YouTube Delivered to Your Door

I am a bit behind in my TWiT viewing so I have only just come across this. When Leo Laporte on TWiT starting playing this I just about actually fell of my chair laughing—and as I get older I don’t seem to laugh at very much any more.


This was apparently done as an April 1st ‘joke’ so you can see how far behind I am in catching up with TWiT. If you have already seen it then I guess you can just ignore this post. If you haven’t seen it and you use the Internet and/or YouTube then you might get a laugh out of it depending on your sense of humour.

YouTube02The video only runs for two minutes so it won’t take you long to watch it.

I love the bit at about the 50 second mark into the video where they tell you that you don’t lose interactivity with the DVD collection. You can just fill in a provided comment form, remembering to put in a green thumbs up or a red thumbs down before sealing the envelope, and send it off. It will go directly to the person responsible for the producing the video.


I also like the bit where they point out that if you pay for the subscription for updates then, because about an hour of new video is uploaded to YouTube every second, you will receive a new truck load of DVDs to look through every week.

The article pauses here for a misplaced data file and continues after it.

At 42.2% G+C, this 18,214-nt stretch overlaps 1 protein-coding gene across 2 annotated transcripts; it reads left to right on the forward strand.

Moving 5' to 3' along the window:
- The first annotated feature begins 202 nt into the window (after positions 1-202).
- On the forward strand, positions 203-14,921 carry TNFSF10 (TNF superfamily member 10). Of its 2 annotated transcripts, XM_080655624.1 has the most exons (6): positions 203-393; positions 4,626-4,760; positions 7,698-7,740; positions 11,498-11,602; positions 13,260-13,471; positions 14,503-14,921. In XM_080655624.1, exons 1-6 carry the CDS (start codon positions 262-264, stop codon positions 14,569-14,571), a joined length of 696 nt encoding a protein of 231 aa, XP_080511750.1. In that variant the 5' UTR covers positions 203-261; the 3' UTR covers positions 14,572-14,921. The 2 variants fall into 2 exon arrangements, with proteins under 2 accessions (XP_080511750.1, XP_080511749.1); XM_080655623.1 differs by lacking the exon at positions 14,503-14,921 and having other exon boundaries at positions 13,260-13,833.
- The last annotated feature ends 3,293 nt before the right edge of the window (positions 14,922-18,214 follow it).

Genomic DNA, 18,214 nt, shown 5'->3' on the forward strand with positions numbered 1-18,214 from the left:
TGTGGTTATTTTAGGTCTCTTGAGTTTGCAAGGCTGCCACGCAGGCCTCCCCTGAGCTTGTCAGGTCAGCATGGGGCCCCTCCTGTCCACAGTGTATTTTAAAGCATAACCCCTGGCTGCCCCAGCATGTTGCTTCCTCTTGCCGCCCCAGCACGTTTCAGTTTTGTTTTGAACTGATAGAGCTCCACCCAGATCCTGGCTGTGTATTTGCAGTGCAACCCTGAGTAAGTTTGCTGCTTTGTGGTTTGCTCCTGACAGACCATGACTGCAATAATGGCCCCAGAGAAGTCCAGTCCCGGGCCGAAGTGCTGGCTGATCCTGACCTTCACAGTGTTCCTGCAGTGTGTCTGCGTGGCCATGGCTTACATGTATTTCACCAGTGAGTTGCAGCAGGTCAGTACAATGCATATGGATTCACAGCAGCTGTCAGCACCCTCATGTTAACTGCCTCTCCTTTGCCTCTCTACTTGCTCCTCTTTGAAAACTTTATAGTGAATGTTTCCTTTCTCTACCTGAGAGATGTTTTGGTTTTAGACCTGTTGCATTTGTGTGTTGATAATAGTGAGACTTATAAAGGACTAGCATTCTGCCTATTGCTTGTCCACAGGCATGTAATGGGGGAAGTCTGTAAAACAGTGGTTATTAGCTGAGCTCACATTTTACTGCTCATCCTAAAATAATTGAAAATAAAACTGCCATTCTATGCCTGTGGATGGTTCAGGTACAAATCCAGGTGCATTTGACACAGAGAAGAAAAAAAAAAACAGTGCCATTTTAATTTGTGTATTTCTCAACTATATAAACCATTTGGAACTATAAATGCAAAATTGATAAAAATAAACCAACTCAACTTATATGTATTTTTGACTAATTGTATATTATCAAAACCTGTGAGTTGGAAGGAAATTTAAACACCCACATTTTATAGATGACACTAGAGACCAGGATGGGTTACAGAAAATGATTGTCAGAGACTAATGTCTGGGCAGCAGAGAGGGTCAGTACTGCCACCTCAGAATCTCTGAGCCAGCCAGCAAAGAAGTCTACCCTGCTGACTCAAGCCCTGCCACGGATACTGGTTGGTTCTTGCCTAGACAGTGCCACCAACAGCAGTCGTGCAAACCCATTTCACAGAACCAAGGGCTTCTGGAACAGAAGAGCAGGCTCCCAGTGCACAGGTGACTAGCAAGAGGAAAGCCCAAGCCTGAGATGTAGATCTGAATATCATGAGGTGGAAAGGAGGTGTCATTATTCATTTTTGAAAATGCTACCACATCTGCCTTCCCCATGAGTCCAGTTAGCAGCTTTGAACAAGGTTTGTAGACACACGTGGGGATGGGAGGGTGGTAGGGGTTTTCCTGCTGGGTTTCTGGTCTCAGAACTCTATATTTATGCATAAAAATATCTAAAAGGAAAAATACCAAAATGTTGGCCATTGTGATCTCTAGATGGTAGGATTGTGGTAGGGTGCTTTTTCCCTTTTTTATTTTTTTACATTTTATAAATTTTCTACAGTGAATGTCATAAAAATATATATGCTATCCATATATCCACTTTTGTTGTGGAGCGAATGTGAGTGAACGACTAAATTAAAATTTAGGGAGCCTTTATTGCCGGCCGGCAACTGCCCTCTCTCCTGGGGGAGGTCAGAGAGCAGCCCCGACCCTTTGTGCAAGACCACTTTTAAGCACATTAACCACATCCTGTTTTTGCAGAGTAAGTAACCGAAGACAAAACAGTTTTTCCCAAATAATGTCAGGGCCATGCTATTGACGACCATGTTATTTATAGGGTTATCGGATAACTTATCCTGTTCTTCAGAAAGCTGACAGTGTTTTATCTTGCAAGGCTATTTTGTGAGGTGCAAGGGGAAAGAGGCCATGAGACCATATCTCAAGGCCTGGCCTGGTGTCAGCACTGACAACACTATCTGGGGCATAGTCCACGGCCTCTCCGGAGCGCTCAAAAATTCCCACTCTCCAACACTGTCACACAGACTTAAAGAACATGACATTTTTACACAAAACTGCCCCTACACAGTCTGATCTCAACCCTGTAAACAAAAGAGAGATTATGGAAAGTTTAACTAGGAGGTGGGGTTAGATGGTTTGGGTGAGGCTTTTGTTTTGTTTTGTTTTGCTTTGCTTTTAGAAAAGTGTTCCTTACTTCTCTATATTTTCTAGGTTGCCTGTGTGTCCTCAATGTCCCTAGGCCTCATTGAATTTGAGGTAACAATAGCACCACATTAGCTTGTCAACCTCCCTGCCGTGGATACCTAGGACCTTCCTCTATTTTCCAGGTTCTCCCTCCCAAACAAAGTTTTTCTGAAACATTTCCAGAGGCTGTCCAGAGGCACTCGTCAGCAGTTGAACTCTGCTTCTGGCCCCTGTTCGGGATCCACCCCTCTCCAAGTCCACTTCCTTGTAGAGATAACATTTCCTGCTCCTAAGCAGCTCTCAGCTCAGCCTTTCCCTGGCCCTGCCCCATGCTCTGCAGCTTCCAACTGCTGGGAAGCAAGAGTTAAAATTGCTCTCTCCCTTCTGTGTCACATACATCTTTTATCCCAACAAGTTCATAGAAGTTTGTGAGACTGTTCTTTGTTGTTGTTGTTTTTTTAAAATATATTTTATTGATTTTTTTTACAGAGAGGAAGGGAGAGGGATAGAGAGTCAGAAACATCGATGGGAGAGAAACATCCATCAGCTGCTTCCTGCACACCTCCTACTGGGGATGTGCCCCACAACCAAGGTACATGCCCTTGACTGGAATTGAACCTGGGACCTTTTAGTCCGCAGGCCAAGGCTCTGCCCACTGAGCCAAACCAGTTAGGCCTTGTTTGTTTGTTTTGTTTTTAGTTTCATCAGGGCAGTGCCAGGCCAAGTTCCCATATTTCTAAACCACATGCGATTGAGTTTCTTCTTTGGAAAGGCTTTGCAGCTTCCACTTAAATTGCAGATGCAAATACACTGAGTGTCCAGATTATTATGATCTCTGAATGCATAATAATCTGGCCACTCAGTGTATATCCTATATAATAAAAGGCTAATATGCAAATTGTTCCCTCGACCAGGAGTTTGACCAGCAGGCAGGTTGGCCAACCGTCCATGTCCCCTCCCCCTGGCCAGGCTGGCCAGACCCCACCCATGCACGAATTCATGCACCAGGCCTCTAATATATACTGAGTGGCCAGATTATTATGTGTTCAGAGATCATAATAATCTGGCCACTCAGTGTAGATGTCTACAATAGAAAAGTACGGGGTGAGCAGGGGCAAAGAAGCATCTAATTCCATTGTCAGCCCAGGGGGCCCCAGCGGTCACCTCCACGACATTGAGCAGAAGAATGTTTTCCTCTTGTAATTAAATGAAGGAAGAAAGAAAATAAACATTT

There is more fun and cleverness when you click on the “Order Now” button. I didn’t try all the combinations but if you select “Kittens and Puppies” the next screen tells you that the selected collection contains 38,114 DVD discs and your shipping method options are: (1) Shipping Trucks; (2) Freight Vessels; or (3) By Post by you will have to expect extended delivery times. When you get almost to the end of ‘ordering’ you will get your order total including shipping costs.


After clicking the final ‘Continue’ I got told that my order had been placed and that, due to heavy demand and extended shipping delays, I should expect delivery in 2045.

Go on . . . have a look. What is another two minutes out of your day?

All images link to the site.

Presumably the costs indicated are more or less ‘real’ and are based on the actual DVDs required for content, and cost estimates based on the media needed and time to press the media. Which sort of makes the point of just how much content there is on YouTube.